A fun destination this time of year is Hank’s Pumpkin Town in Watermill. There are corn mazes, face painting, stuff to climb on, and . . . pumpkins! Most people probably see this as a fun fall activity with children. Me? When I drive by those acres of low-to-the-ground greenery with bright orange orbs by the thousands peeking out, I think food! I see Tunisian sweets, French soups, African stews, and American cheesecakes.
Smoky Pumpkin Soup
This recipe is adapted from the “Silver Palate Good Times Cookbook.”
6 slices bacon, diced, cooked crisp, fat reserved
4 Tbsp. butter
6 cups peeled, cut up pumpkin (1-inch pieces)
6 cups beef stock
1/2 cup Marsala
1 tsp. dried thyme
Salt and pepper to taste
Toasted pumpkin seeds to garnish (recipe below)
Barbara’s Apples and Asian Pears With Radiccho, Mint,
and Buttermilk Dressing
This recipe is perfect as a starter or to accompany a roast chicken, duck, or pork. It is adapted from Suzanne Goin’s “Sunday Suppers at Lucques.” If you are uncomfortable using raw egg yolks, you can substitute a quarter- cup of mayonnaise for the first step of the recipe.
1 extra-large egg yolk
1/2 cup plus 2 Tbsp. grapeseed oil
In the 1830s, when the temperance movement was flourishing in America, fanatic teetotalers took up axes and flailed away at whole orchards of apple trees. With no thought for the delights of warm apple pie or syrupy baked apples or roast pork with applesauce, they were bent on eliminating the evil of hard cider.
Each village out here has its reliable, diner-like breakfast and lunch joints. Southampton has Sip ’n’ Soda, Bridgehampton has the Candy Kitchen, and Montauk has John’s Pancake House. But none of them comes close to the friendly and bustling Fairway restaurant at the Poxabogue Golf Center in Sagaponack. An institution for over 20 years, it was recently, temporarily (and almost permanently) lost. I’ll spare you the details of the saga, but it involved money and mildew.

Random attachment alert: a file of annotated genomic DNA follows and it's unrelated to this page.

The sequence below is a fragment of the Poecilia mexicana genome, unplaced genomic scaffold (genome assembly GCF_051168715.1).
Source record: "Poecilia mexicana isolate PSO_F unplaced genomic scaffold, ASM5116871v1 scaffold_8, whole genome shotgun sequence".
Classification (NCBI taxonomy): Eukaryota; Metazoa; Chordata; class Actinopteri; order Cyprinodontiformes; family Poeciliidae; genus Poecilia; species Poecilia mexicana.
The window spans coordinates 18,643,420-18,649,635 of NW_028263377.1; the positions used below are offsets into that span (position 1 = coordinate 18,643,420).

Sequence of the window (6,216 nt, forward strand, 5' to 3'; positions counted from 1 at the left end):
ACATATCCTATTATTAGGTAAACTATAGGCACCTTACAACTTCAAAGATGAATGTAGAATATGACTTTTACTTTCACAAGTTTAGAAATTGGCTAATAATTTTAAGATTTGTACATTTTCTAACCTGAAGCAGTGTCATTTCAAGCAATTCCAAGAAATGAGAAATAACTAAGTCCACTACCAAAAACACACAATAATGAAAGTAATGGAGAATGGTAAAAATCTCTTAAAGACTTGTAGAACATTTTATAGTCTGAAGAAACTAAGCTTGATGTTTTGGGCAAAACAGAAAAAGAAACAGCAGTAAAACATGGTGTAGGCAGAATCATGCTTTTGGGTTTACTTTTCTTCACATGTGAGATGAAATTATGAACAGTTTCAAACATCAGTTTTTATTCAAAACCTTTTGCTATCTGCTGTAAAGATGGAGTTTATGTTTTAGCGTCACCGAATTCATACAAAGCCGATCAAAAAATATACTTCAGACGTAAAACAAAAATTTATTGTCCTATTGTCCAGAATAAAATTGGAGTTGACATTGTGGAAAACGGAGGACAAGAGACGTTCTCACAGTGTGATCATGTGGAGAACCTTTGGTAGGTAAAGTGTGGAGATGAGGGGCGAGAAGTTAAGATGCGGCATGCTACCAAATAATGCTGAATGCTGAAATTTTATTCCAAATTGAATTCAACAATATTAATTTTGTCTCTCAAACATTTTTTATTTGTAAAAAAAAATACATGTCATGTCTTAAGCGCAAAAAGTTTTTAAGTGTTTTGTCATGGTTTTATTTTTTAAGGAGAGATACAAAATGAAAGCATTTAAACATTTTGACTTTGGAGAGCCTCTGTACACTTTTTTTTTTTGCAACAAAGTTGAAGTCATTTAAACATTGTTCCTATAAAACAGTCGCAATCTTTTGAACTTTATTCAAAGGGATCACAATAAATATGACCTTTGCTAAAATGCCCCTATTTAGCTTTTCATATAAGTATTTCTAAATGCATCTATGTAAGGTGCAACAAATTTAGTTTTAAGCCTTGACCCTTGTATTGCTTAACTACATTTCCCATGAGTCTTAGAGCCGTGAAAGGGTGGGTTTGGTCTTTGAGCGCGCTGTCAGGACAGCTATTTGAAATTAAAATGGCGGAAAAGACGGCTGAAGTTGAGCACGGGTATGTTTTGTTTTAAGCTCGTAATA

Here’s Ishmael, from “Moby-Dick”:
“But when that smoking chowder came in, the mystery was delightfully explained. Oh! sweet friends, hearken to me. It was made of small, juicy clams, scarcely bigger than hazel nuts, mixed with pounded ship biscuits and salted pork cut up into little flakes! the whole enriched with butter, and plentifully seasoned with pepper and salt. . . . We despatched it with great expedition.”
Oh, boy! Here is yet another red-hot Montauk spot swarming with mini-dresses and cocktails and fedoras. The Crow’s Nest is red-hot because it was taken over by the restaurateur and hotelier Sean McPherson last year. I’m not sure what this means as far as the inn goes, but the restaurant has been transformed into an absolute delight.
I went to a lovely dinner party last night. The company and wine sparkled. Friends from childhood were gathered from near and far. The menu: grilled swordfish, burgers, corn, and tomato salad. At one point in the meal, a guest looked up from his plate and said, “This is really what it’s all about.”
The following is excerpted from Laura Donnelly's restaurant review in this week's Star. More ideas for meals on the go can be found in the Star's Restaurant Guide: easthamptonstar.com/restaurants.
It's Columbus Day weekend AND the Hamptons International Film Festival is on the East End so I know all of you ladies and gentlemen and black-clad cinephiles want to know where to eat. With movies being shown in 6 locations from Southampton to Montauk your dining options are plentiful.